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Author Topic: Trouble in paradise: Android fragmentation frustrates  (Read 2420 times)
perkiset
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« on: November 17, 2009, 07:03:55 PM »

This is what I'd been imagining would come to pass - the very thing that makes Android strong may well be one if it's weakest links:

http://www.wired.com/gadgetlab/2009/11/android-fragmentation/

It's a very M$ like complaint ... "has to work on any hardware..." IMO this will lead to apps that work here, but not there - because the developers just don't want to support (those other phones). Kind of like apps that only run on Vista or XP or whatever... real PIA. A shame.
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« Reply #1 on: November 17, 2009, 08:09:49 PM »

Yep.  It's what Windows has had to contend with where OS X enjoys known target hardware. 
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For developers, Apple’s autocratic ways may be frustrating, but they can pay off.

“Apple maintains an iron grip on what they do and there’s an advantage to that,” says Kelly Schrock, owner of Fognl, which has three apps on the Android market. “IPhone developers don’t have to worry about fragmentation and creating apps for the iPhone is much easier.”

It's not easy.  Do what's hard, do what's right and rise to the challenge of complexity.  User experience is key but so is the functional extent of the offering.  They should balance each other out, not rule the day
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« Reply #2 on: November 17, 2009, 11:22:47 PM »

If I was iPhone app company thinking to expand to Android... this news would make me think twice.

I have never understood why open source people tend to fuck up in very obvious issues. I think there's nothing wrong in that open source license could force devs to write compatible code between all versions. You can modify it but make sure you modify it so that all other Androids can run it too and then some guidelines how to code that it's compatible. Same thing with Firefox extensions or addons or what the fuck they are called nowadays... they don't usually work properly with user compiled "Firefoxes".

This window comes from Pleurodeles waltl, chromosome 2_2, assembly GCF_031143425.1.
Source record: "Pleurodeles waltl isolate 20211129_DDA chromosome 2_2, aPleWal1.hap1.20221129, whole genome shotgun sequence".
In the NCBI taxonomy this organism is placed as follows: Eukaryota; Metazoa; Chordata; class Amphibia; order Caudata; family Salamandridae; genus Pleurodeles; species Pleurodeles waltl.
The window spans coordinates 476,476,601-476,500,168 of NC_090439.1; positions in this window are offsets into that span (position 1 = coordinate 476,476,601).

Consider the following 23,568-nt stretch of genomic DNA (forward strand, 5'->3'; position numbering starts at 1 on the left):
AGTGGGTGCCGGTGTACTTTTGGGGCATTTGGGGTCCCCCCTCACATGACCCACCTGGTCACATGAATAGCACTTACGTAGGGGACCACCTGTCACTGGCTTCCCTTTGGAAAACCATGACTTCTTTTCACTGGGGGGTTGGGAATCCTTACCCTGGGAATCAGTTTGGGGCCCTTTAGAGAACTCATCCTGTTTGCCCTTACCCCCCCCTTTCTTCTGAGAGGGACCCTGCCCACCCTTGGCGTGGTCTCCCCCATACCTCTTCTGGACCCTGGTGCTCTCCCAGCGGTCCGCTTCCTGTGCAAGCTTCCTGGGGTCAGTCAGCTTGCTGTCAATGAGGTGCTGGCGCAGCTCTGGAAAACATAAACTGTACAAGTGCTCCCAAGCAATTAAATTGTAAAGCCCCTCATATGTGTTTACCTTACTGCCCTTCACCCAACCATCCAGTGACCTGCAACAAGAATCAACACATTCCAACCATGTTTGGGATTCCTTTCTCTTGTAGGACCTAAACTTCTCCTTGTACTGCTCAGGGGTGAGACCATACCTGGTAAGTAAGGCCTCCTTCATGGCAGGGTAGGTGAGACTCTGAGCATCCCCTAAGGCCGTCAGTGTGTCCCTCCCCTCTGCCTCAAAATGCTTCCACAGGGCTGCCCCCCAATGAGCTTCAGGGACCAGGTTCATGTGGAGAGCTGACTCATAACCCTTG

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« Reply #3 on: November 18, 2009, 10:46:28 AM »

I think that's backward's Kurdt ... clearly, every developer, being the lazy sumbitches they are, would prefer to write a single codebase that works across platform ... it's the hardware and enablement of API traps in each phone (as well as the carrier's ROM) that make each and every phone different ... and then throw in that you could have the same phone with different revs of 'droid and you've got a real charlie foxtrot. I'd not code anything there, for the exact same reason that I've never coded for a phone before the iPhone - you'd have to imagine that your smart enough to wager your coding time against (that) phone ... and hope that it's a home run.

@ ITTO: 'Twould be nice if there was a happy medium, I agree. But in fairness, way smarter people that us developed both the 'droid platform and the iPhone ... I'd figure they'd have thunk it out already. My guess is that each of these two is THEIR best guesses.  Undecided
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« Reply #4 on: November 18, 2009, 11:39:32 AM »

I think that's backward's Kurdt ... clearly, every developer, being the lazy sumbitches they are, would prefer to write a single codebase that works across platform ... it's the hardware and enablement of API traps in each phone (as well as the carrier's ROM) that make each and every phone different ... and then throw in that you could have the same phone with different revs of 'droid and you've got a real charlie foxtrot. I'd not code anything there, for the exact same reason that I've never coded for a phone before the iPhone - you'd have to imagine that your smart enough to wager your coding time against (that) phone ... and hope that it's a home run.